Deep Brain Stimulation (DBS) is a surgical procedure that is used to treat the debilitating symptoms of Parkinson's Disease (PD). In the process of surgically implanting the stimulating electrodes, surgeons and researchers have a unique opportunity to measure and manipulate the activity of individual neurons while the awake PD patient performs a perceptual, cognitive, or other kind of relatively simple task. These studies are important because they far surpass the spatial and temporal resolution of state-of-the-art human imaging techniques and can yield insights into the basic building blocks of higher brain function, and how those building blocks may be disrupted in PD. Our proposed studies take advantage of this opportunity to establish a novel and sustainable research program to identify mechanisms of decision-making at the single-neuron level. We target the Substantia Nigra, Pars Reticulata (SNr), an output nucleus of the basal ganglia (BG) that acts as a gating mechanism that suppresses unwanted eye movements but allows wanted ones. Because goal-directed eye movements are used to select and attend to features of the visual scene for further processing, their underlying mechanisms must incorporate rapid and sophisticated decision-making. Ours will be the first research program to systematically test the SNr's role in these decision processes. These studies will have a major impact because of our use of: 1) our established and high-volume infrastructure and clinical program to obtain reliable SNr recordings and apply microstimulation in awake, behaving patients undergoing DBS surgery; 2) a visual motion-saccadic decision (?dots?) task that has been used with PD patients and is amenable to the kinds of quantitative modeling approaches that we use regularly; 3) task manipulations that are differentially sensitive to PD-related deficits, allowing us to gain insights into normal and abnormal BG function; 4) complementary studies in non-human primates that act as critical, healthy controls; and 5) electrical microstimulation to test if and how the SNr can play a causal role in the decision process, even with the BG in a pathological state. The proposed project has three Specific Aims.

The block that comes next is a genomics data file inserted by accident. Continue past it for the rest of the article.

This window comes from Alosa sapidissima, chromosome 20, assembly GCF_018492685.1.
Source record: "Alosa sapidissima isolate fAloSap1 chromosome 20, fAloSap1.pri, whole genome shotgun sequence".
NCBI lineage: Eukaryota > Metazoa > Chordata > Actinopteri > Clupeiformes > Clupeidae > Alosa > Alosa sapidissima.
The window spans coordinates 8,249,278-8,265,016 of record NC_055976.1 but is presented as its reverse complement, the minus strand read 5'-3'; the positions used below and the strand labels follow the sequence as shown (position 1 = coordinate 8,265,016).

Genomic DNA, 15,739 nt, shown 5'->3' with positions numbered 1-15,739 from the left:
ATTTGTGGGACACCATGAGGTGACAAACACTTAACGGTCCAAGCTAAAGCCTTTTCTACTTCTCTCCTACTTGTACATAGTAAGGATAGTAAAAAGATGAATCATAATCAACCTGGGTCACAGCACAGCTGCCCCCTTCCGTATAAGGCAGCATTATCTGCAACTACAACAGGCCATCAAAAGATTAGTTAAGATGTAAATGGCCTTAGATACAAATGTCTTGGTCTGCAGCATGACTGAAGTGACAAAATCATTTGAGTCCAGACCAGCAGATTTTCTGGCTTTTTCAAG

Aim 1 is to identify single-unit correlates of evidence accumulation and commitment in SNr of PD patients and monkeys.
Aim 2 is to identify single-unit correlates of speed-accuracy and choice-bias instructions in SNr of PD patients.
Aim 3 is to use electrical microstimulation to test for a causal role of the SNr in oculomotor decisions. Together, these Aims will form a solid foundation for a long-term program to understand how the dynamic response properties of individual neurons in the SNr and BG contribute to flexible decision-making. The use of complementary monkey studies is particularly noteworthy, allowing us to firmly establish the quantitative rigor and reproducibility of the human work. We will then build on this solid foundation to better understand the neuronal basis of normal decision-making, decision-making deficits associated with BG malfunction, and potential causes of and remedies to the cognitive side effects associated with DBS.
Parkinson's Disease (PD) is one of several debilitating illnesses that attack brain mechanisms responsible for some of the basic building blocks of higher brain function, including some forms of decision-making. Our studies will take advantage of unique opportunities provided by Deep Brain Stimulation (DBS) surgery in PD patients to study these mechanisms at an extraordinarily fine scale. In the long run, these studies will yield new insights into the neuronal basis of normal decision-making, decision-making deficits associated with PD and other diseases, and potential causes of and remedies to the cognitive side effects associated with DBS.